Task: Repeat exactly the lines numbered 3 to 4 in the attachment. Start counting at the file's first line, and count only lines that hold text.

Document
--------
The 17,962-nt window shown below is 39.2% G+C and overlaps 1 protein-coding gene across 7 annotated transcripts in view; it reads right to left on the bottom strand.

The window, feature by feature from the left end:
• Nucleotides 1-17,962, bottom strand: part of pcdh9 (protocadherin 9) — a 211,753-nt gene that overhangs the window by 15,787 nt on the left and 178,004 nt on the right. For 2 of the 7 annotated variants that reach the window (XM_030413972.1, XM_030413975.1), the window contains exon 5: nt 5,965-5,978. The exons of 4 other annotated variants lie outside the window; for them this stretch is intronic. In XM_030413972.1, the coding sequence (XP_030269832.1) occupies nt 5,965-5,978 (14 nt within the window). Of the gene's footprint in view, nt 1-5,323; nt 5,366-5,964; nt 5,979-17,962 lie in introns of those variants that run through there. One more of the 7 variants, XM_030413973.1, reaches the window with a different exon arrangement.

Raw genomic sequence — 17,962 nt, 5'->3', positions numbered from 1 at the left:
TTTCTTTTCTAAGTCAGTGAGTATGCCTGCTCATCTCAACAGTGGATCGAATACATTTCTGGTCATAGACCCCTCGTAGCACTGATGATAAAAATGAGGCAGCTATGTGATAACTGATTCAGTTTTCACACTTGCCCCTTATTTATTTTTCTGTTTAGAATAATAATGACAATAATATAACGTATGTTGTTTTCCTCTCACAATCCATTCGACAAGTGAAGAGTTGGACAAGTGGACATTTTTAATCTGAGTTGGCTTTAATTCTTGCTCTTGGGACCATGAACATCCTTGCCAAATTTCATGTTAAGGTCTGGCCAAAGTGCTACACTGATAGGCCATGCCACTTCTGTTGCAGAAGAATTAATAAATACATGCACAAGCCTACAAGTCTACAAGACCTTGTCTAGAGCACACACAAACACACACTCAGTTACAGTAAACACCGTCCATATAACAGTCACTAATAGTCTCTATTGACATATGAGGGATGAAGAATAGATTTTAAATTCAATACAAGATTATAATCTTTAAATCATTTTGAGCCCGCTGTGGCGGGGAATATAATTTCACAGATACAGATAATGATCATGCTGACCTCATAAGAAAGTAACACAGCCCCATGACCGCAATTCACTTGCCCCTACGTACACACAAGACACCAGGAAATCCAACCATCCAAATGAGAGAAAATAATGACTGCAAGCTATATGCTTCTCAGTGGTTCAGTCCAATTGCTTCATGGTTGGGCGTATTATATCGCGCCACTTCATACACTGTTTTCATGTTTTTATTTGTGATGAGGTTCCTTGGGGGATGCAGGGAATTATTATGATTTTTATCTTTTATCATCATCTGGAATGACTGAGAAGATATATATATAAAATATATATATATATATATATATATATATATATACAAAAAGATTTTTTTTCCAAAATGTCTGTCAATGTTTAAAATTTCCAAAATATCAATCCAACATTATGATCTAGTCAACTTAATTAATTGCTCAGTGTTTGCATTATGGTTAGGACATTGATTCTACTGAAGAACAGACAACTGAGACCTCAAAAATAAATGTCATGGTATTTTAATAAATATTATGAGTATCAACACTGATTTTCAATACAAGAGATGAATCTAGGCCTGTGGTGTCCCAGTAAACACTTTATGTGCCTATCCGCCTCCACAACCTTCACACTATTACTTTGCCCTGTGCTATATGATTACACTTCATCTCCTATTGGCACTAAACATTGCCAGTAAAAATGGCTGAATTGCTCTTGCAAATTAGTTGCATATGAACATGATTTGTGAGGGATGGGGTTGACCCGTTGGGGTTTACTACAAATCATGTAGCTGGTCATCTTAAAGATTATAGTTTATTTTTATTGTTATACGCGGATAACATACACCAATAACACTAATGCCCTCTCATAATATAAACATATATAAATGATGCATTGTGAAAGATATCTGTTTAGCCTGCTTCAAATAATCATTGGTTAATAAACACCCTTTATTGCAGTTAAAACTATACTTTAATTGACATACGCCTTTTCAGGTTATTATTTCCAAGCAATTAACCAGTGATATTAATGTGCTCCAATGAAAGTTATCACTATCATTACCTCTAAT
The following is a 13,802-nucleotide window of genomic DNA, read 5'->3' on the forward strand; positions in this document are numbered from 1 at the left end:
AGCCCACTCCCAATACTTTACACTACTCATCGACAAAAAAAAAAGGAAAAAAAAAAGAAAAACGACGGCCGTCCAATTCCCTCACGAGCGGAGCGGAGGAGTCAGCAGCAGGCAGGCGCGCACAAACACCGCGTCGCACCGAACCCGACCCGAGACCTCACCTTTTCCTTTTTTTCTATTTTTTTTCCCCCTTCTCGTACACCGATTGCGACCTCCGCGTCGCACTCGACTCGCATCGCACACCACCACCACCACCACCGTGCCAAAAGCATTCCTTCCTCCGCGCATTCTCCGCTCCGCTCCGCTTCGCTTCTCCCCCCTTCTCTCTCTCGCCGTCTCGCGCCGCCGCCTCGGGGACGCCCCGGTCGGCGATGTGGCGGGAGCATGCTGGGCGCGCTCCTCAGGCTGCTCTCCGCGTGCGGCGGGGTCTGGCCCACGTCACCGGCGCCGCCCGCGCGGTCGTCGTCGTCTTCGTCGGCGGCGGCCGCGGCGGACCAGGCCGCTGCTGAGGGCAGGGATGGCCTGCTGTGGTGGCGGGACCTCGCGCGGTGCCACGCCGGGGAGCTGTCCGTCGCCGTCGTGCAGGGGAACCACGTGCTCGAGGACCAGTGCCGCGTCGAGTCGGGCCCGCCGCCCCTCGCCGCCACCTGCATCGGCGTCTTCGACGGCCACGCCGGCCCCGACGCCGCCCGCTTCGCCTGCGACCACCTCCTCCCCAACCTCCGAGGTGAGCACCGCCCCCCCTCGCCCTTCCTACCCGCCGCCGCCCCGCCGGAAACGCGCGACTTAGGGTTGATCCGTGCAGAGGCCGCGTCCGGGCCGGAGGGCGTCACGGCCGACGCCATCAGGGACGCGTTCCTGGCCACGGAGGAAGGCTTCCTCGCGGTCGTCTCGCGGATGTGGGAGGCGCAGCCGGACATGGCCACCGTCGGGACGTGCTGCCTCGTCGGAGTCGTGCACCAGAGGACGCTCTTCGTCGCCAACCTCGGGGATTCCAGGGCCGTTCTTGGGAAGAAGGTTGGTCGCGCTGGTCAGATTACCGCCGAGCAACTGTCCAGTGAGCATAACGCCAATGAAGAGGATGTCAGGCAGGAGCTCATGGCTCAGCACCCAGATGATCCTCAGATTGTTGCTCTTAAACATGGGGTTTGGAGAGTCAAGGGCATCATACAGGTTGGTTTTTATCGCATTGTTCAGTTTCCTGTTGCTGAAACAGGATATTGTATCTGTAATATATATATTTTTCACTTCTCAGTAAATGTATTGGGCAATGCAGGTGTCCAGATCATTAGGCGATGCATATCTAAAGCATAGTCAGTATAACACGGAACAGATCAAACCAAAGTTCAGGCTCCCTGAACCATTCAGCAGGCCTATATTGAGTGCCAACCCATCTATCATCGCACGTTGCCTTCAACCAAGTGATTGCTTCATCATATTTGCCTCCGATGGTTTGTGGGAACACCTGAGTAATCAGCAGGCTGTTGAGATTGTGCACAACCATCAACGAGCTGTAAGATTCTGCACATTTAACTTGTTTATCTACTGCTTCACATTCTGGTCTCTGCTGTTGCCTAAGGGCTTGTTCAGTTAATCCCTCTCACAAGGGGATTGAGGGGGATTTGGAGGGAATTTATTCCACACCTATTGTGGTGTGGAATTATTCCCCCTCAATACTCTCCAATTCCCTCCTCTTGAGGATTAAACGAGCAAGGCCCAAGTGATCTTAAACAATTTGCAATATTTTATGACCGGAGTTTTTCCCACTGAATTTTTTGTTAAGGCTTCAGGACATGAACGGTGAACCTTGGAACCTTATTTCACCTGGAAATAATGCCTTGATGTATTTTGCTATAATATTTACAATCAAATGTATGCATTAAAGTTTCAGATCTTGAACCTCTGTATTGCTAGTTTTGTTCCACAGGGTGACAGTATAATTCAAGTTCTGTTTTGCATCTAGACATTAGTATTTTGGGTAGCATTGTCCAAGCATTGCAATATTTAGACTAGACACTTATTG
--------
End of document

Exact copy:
• Nucleotides 1-17,962, bottom strand: part of pcdh9 (protocadherin 9) — a 211,753-nt gene that overhangs the window by 15,787 nt on the left and 178,004 nt on the right. For 2 of the 7 annotated variants that reach the window (XM_030413972.1, XM_030413975.1), the window contains exon 5: nt 5,965-5,978. The exons of 4 other annotated variants lie outside the window; for them this stretch is intronic. In XM_030413972.1, the coding sequence (XP_030269832.1) occupies nt 5,965-5,978 (14 nt within the window). Of the gene's footprint in view, nt 1-5,323; nt 5,366-5,964; nt 5,979-17,962 lie in introns of those variants that run through there. One more of the 7 variants, XM_030413973.1, reaches the window with a different exon arrangement.

Raw genomic sequence — 17,962 nt, 5'->3', positions numbered from 1 at the left: